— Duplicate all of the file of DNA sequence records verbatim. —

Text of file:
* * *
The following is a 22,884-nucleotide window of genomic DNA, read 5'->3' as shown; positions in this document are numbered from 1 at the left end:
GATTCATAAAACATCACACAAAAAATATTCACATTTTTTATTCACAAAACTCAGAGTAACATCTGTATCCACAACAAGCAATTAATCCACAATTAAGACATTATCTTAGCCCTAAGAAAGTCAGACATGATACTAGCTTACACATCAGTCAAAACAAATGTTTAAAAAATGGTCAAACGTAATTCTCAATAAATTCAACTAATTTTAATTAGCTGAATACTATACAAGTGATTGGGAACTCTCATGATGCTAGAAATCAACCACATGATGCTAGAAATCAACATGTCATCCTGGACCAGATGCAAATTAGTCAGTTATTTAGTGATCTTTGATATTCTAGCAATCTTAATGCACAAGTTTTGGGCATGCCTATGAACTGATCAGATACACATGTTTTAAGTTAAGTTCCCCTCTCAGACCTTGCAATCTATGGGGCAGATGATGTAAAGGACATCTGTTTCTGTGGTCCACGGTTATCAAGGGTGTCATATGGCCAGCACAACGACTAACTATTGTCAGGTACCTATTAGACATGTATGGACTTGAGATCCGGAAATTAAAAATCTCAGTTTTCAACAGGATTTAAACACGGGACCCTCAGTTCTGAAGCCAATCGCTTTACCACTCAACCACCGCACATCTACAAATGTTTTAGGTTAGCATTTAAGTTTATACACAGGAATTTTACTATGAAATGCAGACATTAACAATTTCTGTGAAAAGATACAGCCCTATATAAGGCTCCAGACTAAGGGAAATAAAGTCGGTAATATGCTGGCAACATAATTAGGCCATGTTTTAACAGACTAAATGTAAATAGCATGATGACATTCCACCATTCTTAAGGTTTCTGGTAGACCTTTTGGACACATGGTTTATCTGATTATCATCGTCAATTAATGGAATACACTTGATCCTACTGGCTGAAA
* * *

The following is a 22,884-nucleotide window of genomic DNA, read 5'->3' as shown; positions in this document are numbered from 1 at the left end:
GATTCATAAAACATCACACAAAAAATATTCACATTTTTTATTCACAAAACTCAGAGTAACATCTGTATCCACAACAAGCAATTAATCCACAATTAAGACATTATCTTAGCCCTAAGAAAGTCAGACATGATACTAGCTTACACATCAGTCAAAACAAATGTTTAAAAAATGGTCAAACGTAATTCTCAATAAATTCAACTAATTTTAATTAGCTGAATACTATACAAGTGATTGGGAACTCTCATGATGCTAGAAATCAACCACATGATGCTAGAAATCAACATGTCATCCTGGACCAGATGCAAATTAGTCAGTTATTTAGTGATCTTTGATATTCTAGCAATCTTAATGCACAAGTTTTGGGCATGCCTATGAACTGATCAGATACACATGTTTTAAGTTAAGTTCCCCTCTCAGACCTTGCAATCTATGGGGCAGATGATGTAAAGGACATCTGTTTCTGTGGTCCACGGTTATCAAGGGTGTCATATGGCCAGCACAACGACTAACTATTGTCAGGTACCTATTAGACATGTATGGACTTGAGATCCGGAAATTAAAAATCTCAGTTTTCAACAGGATTTAAACACGGGACCCTCAGTTCTGAAGCCAATCGCTTTACCACTCAACCACCGCACATCTACAAATGTTTTAGGTTAGCATTTAAGTTTATACACAGGAATTTTACTATGAAATGCAGACATTAACAATTTCTGTGAAAAGATACAGCCCTATATAAGGCTCCAGACTAAGGGAAATAAAGTCGGTAATATGCTGGCAACATAATTAGGCCATGTTTTAACAGACTAAATGTAAATAGCATGATGACATTCCACCATTCTTAAGGTTTCTGGTAGACCTTTTGGACACATGGTTTATCTGATTATCATCGTCAATTAATGGAATACACTTGATCCTACTGGCTGAAA